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First, there is no such thing as intellectual property. There is the modern political creation called copyright, which is a temporary monopoly in the reproduction of words and music. But this monopoly rests, not on any power inherent in government, but on the domination of a particular technology — a technology now being displaced.
For most of human history, copyright did not exist. The reason is fairly straightforward. If you wanted your words reproduced, discouraging other people from reproducing them was not the way to go. People who copied your words were doing you a favor, they were not stealing from you.
The printing press changed all this, of course. But even with triumph of print, there was no effective copyright until quite recently. Again, the reason is easy to discern. Pre-modern governments simply lacked the power to control what printers printed (see eighteenth century Britain). Or rather, to the extent that governments attempted to create a monopoly in the reproduction of words, it was a monopoly created on behalf of printers - not authors. It was not until the middle of the nineteenth century that copyright actually provided a means for authors to “own” their works, and to make a living.
Now this government monopoly is in the process of disappearing. Again, it is not hard to figure out why. It made no sense to have copyright in the centuries before the printing press, and it will now make no sense to have copyright when digital copying is free, instantaneous, automatic, and universal. Music is only the cutting edge. When once digital displays become as portable, and as easy to read, as printed books and magazines — then copyright in words is also gone.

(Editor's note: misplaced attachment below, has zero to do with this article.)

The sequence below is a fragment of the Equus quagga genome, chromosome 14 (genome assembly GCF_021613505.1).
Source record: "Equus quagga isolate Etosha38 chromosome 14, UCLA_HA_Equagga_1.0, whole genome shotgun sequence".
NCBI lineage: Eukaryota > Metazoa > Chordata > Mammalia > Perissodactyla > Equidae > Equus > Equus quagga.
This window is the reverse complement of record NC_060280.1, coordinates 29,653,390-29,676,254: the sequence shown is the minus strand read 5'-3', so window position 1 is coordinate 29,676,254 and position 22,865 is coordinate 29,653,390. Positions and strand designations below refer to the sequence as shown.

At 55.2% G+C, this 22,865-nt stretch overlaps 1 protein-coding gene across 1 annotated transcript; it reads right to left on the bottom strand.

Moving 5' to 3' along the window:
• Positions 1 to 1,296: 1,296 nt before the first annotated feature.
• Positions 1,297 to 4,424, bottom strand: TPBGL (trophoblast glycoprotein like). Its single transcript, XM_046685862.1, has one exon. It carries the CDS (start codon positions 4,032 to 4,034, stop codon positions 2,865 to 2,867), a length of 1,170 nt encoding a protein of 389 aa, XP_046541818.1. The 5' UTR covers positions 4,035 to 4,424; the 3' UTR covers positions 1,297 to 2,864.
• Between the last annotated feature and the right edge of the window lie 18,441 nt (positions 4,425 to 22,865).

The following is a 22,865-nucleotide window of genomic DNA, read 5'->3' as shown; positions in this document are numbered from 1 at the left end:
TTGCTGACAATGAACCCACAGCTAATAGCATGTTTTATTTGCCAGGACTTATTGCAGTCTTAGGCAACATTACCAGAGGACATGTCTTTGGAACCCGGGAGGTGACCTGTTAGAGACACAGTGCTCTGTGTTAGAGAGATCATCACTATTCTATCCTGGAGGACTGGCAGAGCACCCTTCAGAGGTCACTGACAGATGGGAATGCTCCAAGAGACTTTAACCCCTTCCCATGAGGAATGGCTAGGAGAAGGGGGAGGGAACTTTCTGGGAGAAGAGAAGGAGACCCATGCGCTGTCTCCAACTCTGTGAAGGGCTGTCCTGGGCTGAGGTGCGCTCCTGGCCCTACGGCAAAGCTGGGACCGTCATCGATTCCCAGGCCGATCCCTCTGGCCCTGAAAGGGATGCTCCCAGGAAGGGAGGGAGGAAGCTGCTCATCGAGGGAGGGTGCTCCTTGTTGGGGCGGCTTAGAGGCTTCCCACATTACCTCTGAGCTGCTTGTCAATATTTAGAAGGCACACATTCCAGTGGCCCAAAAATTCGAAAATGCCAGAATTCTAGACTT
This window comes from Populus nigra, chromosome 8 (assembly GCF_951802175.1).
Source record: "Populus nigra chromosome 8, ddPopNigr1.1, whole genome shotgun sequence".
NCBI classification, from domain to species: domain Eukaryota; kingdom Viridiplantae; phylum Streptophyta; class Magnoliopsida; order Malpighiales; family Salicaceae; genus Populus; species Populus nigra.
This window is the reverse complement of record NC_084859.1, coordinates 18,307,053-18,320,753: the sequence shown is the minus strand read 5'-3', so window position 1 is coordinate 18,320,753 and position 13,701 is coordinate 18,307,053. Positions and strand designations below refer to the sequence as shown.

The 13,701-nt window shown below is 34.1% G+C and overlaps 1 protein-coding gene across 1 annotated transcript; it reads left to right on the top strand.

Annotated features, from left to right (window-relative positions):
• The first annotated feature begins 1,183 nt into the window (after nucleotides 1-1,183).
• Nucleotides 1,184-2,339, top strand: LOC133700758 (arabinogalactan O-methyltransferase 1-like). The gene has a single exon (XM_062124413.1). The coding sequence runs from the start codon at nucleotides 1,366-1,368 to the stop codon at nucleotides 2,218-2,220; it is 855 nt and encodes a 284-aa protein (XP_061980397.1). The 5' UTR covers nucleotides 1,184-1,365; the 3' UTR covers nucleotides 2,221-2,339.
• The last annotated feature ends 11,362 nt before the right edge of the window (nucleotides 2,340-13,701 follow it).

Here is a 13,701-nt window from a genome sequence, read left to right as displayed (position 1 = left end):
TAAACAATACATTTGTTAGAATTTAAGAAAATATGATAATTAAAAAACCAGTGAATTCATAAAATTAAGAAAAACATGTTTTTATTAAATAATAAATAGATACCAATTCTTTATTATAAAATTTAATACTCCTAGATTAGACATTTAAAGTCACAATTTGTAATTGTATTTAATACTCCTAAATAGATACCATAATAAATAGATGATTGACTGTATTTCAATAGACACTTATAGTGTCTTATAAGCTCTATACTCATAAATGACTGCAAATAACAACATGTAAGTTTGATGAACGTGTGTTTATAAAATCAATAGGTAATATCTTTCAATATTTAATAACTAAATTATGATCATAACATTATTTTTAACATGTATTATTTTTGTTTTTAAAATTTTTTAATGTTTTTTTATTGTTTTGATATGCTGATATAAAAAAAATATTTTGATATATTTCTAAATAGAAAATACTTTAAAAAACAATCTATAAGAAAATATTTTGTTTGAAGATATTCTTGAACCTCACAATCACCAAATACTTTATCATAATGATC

As George Gilder puts it, if you have ten million customers who routinely “steal” your product, you don’t have a theft problem, you have a marketing problem.p>It’s a new world, Mr. Rocca. You’d better get used to it. br> — Jefferson White br> Hilliard, Ohio /p>
I read Francis X. Rocca’s article “Download Freeloaders” with some apprehension. I say that as I have worked in the digital medium all my life as programmer, designer and developer. The problem is Mr. Rocca has been reading too many of the RIAA pamphlets. Consider:
• It costs < $2 to produce a record to label before distribution. Why are CD’s $15-25 in the stores?
• Why are artists, who can get a label, receiving only $3 of the total?
• The holder of record for song titles are not the artists! Most artists in order to get a label have to sign away their rights to not only their current but up to 5-8 additional albums. The RIAA represents the publishers, which is not the same thing as the artist.
A man of faith in a godless age is hitting Americans where it hurts.
Mr. and Mrs. American Spectator Reader, let P.J. O’Rourke talk sense to your kids.
In Britain, defending your property can get you life.
The debacle of this president’s administration is both a cause and a symptom of the decline of American values. Unless Congress impeaches him, that decline will go on unchecked. An eminent jurist surveys the damage and assesses the chances for the recovery of our culture.
It won’t take long for conservatives to scratch this presidential wannabe off their 2008 scorecard.
The American Christmas, like the songs that celebrate it, makes room for everybody under the rainbow. Is that why so many people seem to be hostile to it?
Was the President done in by the economy, or by the politics of the economy?